The opening night of Art HK 12 witnessed an incredible turnout. It was hard to tell whether people came to appreciate or to acquire, but it's perhaps telling that an official T-shirt bore the statement 'Money creates taste'.
China is the world's largest art market, but here in Hong Kong it too often feels like it's all about the dollars. The Heritage Museum's current Picasso exhibition makes a strong case for the other side, but while it'd be a standard offering in London or New York, it's a rare spectacle in our city.
So where is the art that's meant to educate, inspire and motivate? We have a massive annual art fair, dozens of famous galleries, art schools, billions changing hands every year - but no decent art museum. Sure, there are venues being built at the West Kowloon Cultural District and the Central Police Station, but some fear the government's money-minded approach will turn them into places of wealth worship instead of art appreciation.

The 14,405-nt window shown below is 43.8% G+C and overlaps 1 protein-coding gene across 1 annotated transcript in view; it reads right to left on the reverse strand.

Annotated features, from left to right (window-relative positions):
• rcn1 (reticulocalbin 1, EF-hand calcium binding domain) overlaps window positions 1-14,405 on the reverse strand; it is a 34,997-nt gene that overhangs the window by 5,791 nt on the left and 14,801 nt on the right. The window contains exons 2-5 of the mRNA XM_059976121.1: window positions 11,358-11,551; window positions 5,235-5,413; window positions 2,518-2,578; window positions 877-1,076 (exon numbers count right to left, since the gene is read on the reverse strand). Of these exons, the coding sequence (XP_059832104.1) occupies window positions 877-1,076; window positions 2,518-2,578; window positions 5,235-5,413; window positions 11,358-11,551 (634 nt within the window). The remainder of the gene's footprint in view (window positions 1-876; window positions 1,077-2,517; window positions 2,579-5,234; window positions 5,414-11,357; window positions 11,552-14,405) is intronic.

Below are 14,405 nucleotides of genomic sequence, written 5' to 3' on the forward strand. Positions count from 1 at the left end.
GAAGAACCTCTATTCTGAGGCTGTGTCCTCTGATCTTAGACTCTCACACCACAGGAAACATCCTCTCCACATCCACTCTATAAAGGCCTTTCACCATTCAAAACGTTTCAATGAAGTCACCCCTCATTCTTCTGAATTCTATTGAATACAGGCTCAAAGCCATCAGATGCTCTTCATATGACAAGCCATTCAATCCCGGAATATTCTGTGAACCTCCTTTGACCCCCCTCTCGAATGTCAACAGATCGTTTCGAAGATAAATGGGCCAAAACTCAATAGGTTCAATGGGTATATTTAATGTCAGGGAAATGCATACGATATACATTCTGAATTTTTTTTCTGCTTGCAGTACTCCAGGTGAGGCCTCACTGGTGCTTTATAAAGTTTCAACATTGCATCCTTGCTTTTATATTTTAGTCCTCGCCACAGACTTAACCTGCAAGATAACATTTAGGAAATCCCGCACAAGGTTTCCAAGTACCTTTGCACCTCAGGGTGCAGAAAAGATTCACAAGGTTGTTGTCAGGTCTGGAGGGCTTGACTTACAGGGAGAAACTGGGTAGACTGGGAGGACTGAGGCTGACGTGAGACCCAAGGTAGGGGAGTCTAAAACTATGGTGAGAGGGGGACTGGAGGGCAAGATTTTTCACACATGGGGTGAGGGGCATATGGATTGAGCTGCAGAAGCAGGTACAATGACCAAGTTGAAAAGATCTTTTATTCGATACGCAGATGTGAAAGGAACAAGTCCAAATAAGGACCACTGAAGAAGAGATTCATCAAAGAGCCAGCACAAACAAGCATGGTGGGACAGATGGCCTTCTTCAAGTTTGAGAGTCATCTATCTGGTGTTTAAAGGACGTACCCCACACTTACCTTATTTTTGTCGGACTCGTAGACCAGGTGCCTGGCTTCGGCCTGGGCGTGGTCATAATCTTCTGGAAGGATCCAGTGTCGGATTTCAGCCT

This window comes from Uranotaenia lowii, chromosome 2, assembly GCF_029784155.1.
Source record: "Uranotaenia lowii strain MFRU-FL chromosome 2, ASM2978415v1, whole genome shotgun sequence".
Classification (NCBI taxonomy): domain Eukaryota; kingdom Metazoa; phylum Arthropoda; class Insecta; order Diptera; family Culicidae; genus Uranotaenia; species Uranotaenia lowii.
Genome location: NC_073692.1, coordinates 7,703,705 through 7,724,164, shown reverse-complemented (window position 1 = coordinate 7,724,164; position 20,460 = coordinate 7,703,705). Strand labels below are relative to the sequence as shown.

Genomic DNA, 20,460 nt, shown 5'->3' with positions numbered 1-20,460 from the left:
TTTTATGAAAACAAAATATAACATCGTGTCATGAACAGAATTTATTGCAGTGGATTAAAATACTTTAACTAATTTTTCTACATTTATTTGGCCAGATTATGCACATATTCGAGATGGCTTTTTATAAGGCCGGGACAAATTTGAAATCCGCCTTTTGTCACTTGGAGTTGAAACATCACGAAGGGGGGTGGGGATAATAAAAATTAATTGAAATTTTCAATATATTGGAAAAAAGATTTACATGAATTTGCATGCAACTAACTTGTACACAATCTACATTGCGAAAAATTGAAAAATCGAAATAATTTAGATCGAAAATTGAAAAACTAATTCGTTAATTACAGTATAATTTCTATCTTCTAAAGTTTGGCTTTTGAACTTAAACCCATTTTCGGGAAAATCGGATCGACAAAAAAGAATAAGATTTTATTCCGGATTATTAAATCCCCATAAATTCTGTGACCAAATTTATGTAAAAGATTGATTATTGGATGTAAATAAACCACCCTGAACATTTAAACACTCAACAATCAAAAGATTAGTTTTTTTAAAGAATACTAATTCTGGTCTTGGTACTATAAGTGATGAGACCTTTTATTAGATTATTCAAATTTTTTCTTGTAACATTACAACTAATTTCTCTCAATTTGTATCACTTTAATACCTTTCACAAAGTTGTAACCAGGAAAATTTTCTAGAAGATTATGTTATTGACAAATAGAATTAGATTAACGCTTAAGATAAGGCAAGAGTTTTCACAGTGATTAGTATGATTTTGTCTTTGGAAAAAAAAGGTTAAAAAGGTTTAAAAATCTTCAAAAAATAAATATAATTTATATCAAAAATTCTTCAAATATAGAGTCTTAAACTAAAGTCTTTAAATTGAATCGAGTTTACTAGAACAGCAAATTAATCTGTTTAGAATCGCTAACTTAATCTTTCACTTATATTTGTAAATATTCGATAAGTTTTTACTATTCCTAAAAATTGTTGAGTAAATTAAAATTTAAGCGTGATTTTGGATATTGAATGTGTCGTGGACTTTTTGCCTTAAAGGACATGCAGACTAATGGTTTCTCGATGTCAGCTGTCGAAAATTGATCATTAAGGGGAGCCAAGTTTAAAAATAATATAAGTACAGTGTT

Something's wrong here - and it could get worse. After years of extreme growth, some pundits are expressing concern that our art market is slowing down. This might turn out to be a positive development, though, if it's handled right.
Chief executive-elect Leung Chun-ying has been pushing for a new culture bureau and the government has billions of dollars lying around, so why not kill two birds with one stone? Invest some public money in a number of classical and contemporary pieces and open a museum to at least rival Taiwan and its two major art institutions; a place in which students can learn, tourists can admire and Hongkongers can feel proud.
A slowdown may allow us to show we understand art is not just about its value in monetary terms, but its worth to us as people - and that we can look at art and see not just dollar signs, but a reflection of who we are and what we feel.